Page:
As the school year comes to a close, take the time to celebrate successes. I trust it has been an academic year filled with some lows but also many high points! Perhaps, your child aced a test. Is there a favorite memory from this year? Did he or she successfully complete a project? How many books were checked out from the school library and read? Did his or her name appear on the honor roll? Maybe attendance was remarkable. No achievement is too small. Anything that was extraordinary should be recognized. Maya Angelou has been quoted as saying “If you’re always trying to be normal you will never know how amazing you can be.” At the very least, recall the “aha” moments!
Take advantage of the relationships you’ve fostered with teachers during the school year. Seek advice about reading and math strategies to practice with your children during the summer months. Inquire about opportunities for growth. Teachers are a tremendous source for personalized, accurate academic data. These data may come in the form of end of year reports, report cards, and graded long-term projects. Don’t be afraid to ask how to accurately read and interpret these data. Your purpose is to learn how you can help your children become better students. Moreover, teachers are an excellent source for supplemental materials parents can use to keep their children intellectually active during break. Seize this opportunity!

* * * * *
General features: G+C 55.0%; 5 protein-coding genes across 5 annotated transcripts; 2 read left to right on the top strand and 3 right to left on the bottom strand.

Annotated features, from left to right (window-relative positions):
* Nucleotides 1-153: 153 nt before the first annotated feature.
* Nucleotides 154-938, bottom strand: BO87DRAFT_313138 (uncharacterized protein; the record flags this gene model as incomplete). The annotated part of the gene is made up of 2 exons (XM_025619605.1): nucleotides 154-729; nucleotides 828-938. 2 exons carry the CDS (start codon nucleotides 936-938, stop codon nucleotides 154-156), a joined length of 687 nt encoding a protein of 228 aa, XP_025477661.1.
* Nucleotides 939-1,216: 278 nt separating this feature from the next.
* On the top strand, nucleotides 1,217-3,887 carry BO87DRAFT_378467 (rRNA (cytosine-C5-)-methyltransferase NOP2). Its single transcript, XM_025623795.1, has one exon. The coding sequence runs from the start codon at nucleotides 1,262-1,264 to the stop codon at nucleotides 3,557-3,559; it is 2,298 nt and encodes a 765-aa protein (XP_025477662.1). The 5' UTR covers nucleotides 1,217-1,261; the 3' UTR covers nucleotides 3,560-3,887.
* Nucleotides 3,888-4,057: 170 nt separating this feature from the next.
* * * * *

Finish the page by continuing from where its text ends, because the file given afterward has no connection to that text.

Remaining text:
Use the data you collect to create a personalized learning program for your children. Breathe. Summer learning does not have to be complicated or copious. The intent of summer work is to provide brief, but challenging exposure to fundamental math and reading skills. Ongoing practice of these skills is necessary to avoid regression that tends to occur during breaks from school.
Be your child’s fiercest advocate.